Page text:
Yann Martel was born in Salamanca, Spain, in 1963, of Canadian parents who were doing graduate studies. Later they both joined the Canadian foreign service and he grew up in Costa Rica, France, Spain and Mexico, in addition to Canada. He continued to travel widely as an adult, spending time in Iran, Turkey and India, but is now based mainly in Montreal. He obtained a degree in Philosophy from Trent University in Ontario, then worked variously as a tree planter, dishwasher and security guard before taking up writing full-time from the age of 27.
His first book, The Facts Behind the Helsinki Roccamatios, was published in 1993 and is a collection of short stories, dealing with such themes as illness, storytelling and the history of the twentieth century; music, war and the anguish of youth; how we die; and grief, loss and the reasons we are attached to material objects.
This was followed by his first novel, Self (1996), a tale of sexual identity, orientation and Orlando-like transformation. It is described by Charles Foran in the Montreal Gazette as a ' ... superb psychological acute observation on love, attraction and belonging ...'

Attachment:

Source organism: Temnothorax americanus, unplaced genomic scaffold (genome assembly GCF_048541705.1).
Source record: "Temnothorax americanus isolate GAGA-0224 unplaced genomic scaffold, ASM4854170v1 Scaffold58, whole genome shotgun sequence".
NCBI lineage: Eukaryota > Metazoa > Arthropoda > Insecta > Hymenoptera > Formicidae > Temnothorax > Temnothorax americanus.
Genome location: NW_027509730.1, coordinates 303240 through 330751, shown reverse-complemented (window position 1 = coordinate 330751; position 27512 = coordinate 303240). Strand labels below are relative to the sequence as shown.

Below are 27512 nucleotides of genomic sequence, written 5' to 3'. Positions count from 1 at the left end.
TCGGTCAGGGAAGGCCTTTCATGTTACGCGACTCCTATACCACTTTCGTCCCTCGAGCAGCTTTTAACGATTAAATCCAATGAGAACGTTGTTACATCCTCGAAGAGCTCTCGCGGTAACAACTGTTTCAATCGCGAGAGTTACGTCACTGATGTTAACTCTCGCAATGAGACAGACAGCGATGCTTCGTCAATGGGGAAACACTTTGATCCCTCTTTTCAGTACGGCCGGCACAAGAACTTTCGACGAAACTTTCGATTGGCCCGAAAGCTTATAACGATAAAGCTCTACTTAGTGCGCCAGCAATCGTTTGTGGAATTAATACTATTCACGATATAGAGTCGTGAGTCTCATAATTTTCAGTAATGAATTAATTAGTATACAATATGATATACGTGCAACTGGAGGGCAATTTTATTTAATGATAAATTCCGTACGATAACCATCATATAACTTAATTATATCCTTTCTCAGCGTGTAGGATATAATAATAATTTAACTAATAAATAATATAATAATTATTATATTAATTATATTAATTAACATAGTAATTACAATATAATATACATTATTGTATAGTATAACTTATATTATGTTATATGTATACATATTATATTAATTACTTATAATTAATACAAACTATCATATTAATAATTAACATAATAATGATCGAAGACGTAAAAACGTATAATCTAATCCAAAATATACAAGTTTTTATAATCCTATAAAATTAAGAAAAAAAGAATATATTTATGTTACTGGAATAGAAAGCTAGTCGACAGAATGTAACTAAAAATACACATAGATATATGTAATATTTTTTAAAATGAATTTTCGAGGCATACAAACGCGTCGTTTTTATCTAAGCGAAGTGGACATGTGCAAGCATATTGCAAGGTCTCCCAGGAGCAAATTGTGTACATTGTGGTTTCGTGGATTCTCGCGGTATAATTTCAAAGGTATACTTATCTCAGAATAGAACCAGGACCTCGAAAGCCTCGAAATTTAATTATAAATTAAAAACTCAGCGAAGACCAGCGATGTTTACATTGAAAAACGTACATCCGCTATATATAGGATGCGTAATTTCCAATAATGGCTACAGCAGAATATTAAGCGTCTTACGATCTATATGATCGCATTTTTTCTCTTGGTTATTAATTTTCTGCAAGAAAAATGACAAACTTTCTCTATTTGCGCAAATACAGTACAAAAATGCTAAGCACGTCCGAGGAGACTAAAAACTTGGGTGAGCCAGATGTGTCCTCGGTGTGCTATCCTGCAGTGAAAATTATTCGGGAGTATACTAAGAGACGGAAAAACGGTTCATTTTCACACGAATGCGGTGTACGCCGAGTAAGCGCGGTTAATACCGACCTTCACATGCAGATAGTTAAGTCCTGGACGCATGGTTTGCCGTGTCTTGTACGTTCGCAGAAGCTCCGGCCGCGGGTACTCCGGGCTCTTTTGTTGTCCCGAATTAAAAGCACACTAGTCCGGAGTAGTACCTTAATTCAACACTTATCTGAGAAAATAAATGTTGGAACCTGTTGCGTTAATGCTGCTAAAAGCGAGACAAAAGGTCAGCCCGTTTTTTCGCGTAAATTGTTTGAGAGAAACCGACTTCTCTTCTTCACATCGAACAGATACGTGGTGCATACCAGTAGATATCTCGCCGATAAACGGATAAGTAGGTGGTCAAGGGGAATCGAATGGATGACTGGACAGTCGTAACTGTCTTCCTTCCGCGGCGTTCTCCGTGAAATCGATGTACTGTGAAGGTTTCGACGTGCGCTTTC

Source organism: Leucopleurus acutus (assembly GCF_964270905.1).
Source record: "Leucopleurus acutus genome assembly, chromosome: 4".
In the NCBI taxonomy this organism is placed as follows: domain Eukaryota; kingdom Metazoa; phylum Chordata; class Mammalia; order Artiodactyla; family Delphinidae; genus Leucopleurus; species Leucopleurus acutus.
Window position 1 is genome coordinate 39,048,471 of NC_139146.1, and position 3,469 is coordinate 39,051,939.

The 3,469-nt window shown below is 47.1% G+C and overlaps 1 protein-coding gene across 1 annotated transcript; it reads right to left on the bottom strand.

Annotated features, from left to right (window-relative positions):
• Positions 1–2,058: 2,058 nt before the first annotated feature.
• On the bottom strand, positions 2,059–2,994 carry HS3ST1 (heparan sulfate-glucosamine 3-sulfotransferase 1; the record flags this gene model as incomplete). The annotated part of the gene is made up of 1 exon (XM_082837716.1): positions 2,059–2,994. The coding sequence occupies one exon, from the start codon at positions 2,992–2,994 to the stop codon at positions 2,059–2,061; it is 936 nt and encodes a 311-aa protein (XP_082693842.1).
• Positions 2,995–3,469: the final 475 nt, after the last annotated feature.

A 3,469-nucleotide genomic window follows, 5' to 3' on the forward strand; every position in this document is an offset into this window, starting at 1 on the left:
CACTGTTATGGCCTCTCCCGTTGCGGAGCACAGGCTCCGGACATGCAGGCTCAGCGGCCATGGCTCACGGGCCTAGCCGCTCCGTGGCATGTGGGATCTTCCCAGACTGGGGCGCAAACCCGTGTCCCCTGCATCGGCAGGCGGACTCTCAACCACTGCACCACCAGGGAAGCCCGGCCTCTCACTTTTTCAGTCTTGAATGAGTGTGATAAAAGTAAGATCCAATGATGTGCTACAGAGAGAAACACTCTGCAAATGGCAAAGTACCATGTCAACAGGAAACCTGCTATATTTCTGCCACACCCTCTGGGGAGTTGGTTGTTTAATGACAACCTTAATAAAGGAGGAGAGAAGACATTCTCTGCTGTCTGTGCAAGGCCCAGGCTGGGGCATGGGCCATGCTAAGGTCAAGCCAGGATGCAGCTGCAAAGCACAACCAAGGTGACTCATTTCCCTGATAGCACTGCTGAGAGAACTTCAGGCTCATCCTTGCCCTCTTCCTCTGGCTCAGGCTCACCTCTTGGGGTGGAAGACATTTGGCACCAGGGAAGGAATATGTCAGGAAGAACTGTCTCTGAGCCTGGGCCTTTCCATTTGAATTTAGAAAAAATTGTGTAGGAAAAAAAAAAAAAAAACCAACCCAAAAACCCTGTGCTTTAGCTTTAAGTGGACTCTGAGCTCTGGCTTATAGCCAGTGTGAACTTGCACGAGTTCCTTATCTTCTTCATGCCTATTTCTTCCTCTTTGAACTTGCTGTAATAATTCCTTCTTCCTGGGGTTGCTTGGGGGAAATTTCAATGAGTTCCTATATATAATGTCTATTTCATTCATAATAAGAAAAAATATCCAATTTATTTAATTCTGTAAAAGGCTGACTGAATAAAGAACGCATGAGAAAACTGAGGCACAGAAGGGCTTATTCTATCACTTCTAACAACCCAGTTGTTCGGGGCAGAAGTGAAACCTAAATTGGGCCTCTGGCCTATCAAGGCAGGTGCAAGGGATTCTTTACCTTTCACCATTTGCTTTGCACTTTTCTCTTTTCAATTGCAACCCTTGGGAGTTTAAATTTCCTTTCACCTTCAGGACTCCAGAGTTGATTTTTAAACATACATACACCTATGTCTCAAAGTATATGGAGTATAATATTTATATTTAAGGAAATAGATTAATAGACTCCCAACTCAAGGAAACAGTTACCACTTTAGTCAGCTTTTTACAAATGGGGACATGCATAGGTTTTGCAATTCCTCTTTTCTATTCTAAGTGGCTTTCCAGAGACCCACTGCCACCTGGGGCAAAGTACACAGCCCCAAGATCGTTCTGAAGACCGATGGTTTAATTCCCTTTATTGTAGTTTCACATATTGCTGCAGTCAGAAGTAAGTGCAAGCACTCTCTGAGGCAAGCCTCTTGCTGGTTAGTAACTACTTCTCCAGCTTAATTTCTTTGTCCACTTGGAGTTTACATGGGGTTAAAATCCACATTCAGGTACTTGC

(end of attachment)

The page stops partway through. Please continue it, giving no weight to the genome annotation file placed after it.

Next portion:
In 2002 Yann Martel came to public attention when he won the Man Booker Prize for Fiction for his second novel, Life of Pi (2002), an epic survival story with an overarching religious theme. The novel tells the story of one Pi Patel, the son of an Indian family of zookeepers. They decide to emigrate to Canada and embark on a ship with their animals to cross the Pacific. They are shipwrecked and Pi is left bobbing in a lifeboat in the company of a zebra, a hyena, an orang-utan and a 450-pound Bengal tiger. Life of Pi will eventually be published in over forty countries and territories, representing well over thirty languages, and the film rights have been optioned by Fox studios.
Yann Martel is at work on another novel. It will once more feature animals - this time a monkey and a donkey - and will deal with the words, metaphors and stories we use to describe, and so live with, great evil.
In 2004, a collection of short stories was published entitled We Ate The Children Last.